Desktop Apps

Finally we found some time to collect a few listening examples for our audio algorithms – thanks to all the people who provided audio files!
Everything is processed automatically and you can try Auphonic yourself with the unprocessed files and will get the same results.

The official Auphonic Audio Example page is here: Audio Examples.
We will extend this page with further examples, so let us know if you have some great ones!

Listen to the following examples with headphones to hear all details.

Global Loudness Normalization

Our Global Loudness Normalization Algorithms calculate the loudness of your audio and apply a constant gain to reach a defined target level in LUFS, so that all your processed files have the same average loudness.
The loudness is calculated according to latest broadcast standards and Auphonic supports loudness targets for television (EBU R128, ATSC A/85), radio and mobile. See Audio Loudness Measurement and Normalization and Loudness Targets for Mobile Audio, Podcasts, Radio and TV for detailed information.
The following example is an unprocessed studio recording from Undsoversity and demonstrates various loudness targets from quiet to loud.

1. Unprocessed Audio:
2. Television US (ATSC A/85), -24 LUFS (no gate):
3. Television Europe (EBU R128), -23 LUFS:
4. Similar to ReplayGain, -18 LUFS:
5. Mobile Audio (similar to Sound Check), -16 LUFS:

Adaptive Leveler

The Auphonic Adaptive Leveler corrects level differences between speakers, between music and speech and applies dynamic range compression to achieve a balanced overall loudness. In contrast to our Global Loudness Normalization Algorithms, which correct loudness differences between files, the Adaptive Leveler corrects loudness differences between segments in one file.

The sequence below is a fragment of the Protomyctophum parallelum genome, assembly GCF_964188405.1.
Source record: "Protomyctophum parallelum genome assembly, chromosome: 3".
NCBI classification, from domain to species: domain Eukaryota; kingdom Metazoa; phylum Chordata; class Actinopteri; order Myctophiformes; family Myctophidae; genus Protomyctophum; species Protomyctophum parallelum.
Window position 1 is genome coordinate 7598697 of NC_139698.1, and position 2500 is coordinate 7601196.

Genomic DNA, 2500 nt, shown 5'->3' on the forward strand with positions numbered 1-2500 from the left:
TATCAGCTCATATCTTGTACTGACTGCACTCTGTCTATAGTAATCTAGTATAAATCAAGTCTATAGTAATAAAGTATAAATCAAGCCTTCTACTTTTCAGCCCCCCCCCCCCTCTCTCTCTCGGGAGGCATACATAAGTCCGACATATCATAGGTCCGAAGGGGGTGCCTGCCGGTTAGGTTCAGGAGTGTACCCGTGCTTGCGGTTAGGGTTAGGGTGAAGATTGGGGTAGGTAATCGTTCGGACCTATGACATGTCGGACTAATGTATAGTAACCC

For more details see Loudness Normalization and Compression .

We analyze your audio to classify speech, music and background segments and process them individually:
  • Quiet speakers are amplified in speech segments to achieve equal levels between speakers.
  • Music segments are processed with care: the overall loudness will be comparable to speech, but we won't change the natural dynamics of your music as much as in speech segments.
  • Background segments (noise, wind, breathing, etc.) won't be amplified as much as speech or music.
  • Compressors and limiters are applied automatically to get a balanced, final mix.

The following example is a recording with the internal microphone of a mobile phone (Samsung Google Galaxy Nexus). The Adaptive Leveler will apply dynamic range compression, will amplify quiet speech and balance the volume between music and speech. Furthermore our Noise Reduction Algorithms will remove all broadband background noise.

1. Unprocessed Audio:
2. Processed with Adaptive Leveler (no Noise Reduction):
3. Processed with Adaptive Leveler and 100dB Noise Reduction:

Noise and Hiss Reduction

Our Noise Reduction Algorithms remove broadband background noise and hiss in audio files with slowly varying backgrounds. First the audio file is segmented in regions with different background noise characteristics, then a noise print is extracted in each region and removed from the audio signal.
For optimal performance, leave the noise as natural and constant as it is and do not use noise gates, excessive dynamic range compression or automatic gain control (for example in skype or on camcorders)!

The first Noise Reduction audio example is a recording by James Schramko with broadband background noise. Listen with headphones to hear all details!

Example 1, Unprocessed Audio:
Example 1, Processed with Noise and Hum Reduction (100dB Reduction Amount):

The second example is a short excerpt from the Newz of the World podcast with fans and brodband noise in the background.

Example 2, Unprocessed Audio:
Example 2, Processed with Noise and Hum Reduction (100dB Reduction Amount):

Hum Reduction

The Auphonic Hum Reduction Algorithms (included in Noise and Hum Reduction) will identify power line hum and all its partials. Afterwards the partials are removed as necessary with sharp filters and broadband noise reduction.
The following audio example by FMC contains a 60Hz power line hum with many partials (120Hz, 180Hz, 240Hz, 300Hz, etc.).

1. Unprocessed Audio:
2. Processed with Noise and Hum Reduction (100dB Reduction Amount):


Try our Algorithms with your own Audio Files!



Similar entries